Even though it is usually described that continuation patents are mainly used to broaden or change claims about a disclosure made in a parent patent application, I am led to understand they can also introduce real improvements to the 'invention' disclosed in the parent patent (and then the priority date shifts on the timeline accordingly etc.).

It's also well known that for some domains, e.g. software, patent applications that do not go through the expedited examination process take about a year or more until they are first examined. So a patent application stays 'live' for the sake of being able to submit a continuation application deriving from it, for a bit of a long time (any comments up to here?).

My question here is how is the novelty of a continuation application - one that adds or modifies the original invention, due to improvements to the invention made since the original - how is its novelty judged by the examiner....

Namely does the continuation need to be sufficiently novel compared to the parent (i.e. a big leap of novelty even compared to the parent), or does it more merely need to be novel compared to what would have been considered novel at the time of the parent submission (which seems unfair as it sort of lets the continuation leap back in time to an earlier date). I find this very troubling...

1 Answer 1


Nothing troubling going on. No "new matter" is allowed in any continuation other than a continuation-in-part. In a continuation-in-part the examiner essentially treats the application as if it didn't have any priority benefit from the earlier applications in the chain. If prior art is found that pre-dates the actual filing of the CIP the examiner can use that prior art in a rejection and put the burden of showing that the topic in question was sufficiently covered in an earlier filing in the chain on the applicant.

Regarding your own previous work, it can be used against you a year after it was published. At that time it is treated like any other prior art even if it is in the parentage chain of a CIP. So a CIP that only adds mater obvious in light of the original filing can have claims to that addition allowed as long as it has not been a year since the original application was published.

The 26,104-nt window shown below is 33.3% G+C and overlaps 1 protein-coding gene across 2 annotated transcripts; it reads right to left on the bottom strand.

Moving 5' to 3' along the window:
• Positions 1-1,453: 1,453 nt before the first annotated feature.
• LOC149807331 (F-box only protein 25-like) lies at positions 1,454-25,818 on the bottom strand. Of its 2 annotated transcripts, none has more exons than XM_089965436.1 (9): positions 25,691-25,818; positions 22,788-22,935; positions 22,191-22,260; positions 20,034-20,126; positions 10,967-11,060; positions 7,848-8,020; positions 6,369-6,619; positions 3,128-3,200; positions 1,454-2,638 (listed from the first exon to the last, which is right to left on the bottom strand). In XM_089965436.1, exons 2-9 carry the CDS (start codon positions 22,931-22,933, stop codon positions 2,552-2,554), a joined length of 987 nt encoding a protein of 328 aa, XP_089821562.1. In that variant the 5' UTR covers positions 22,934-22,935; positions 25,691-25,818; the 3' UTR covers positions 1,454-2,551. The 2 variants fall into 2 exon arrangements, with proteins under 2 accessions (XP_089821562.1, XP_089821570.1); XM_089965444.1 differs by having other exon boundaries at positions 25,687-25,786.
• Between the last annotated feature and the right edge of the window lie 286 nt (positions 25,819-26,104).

And yes, it take years to get a patent or to have a patent go abandoned. A chain of child applications with the specification and drawings unchanged can extent for years. However the check on that is patent term ends 20 years from the earliest claimed priority. Extending a chain of continuations for 15 years would result in a patent with a five year life.

  • So a CIP could be just seen as a convenient way (in a way, for both the patent office and the applicants) to 'upgrade' an application rather than submitting an entirely new one that repeats some of the original... wouldn't you say? or I'd go further in saying it is just an official procedure for submitting a new disclosure that is similar to one already submitted, that follows a different bureaucratic path.
    – matanox
    Dec 28, 2013 at 10:51
  • 1
    If the applicant is adding something significant and plans to have claims only to the new aspects it is better for the applicant to file a "new" application so any resulting patent extends 20 years from the filing date rather than 20 years from the parent. In any case the fees are the same for any of these filings.
    – George White
    Dec 28, 2013 at 17:52
  • Well, then one may conclude that "new" applications and regular continuation cover all the same needs as a CIP. CIP looks like a hybrid of the two cases.... it may seem like it's just a convenience mechanism for filing an evolved application with both claims to originally disclosed subject matter and claims to new subject matter in one piece of application. Other than the case that filing a "new" application puts to waste the earlier priority date as much as it is applicable to each claim. maybe some additional nuances about it (?). Anyway thanks again!
    – matanox
    Dec 29, 2013 at 8:39

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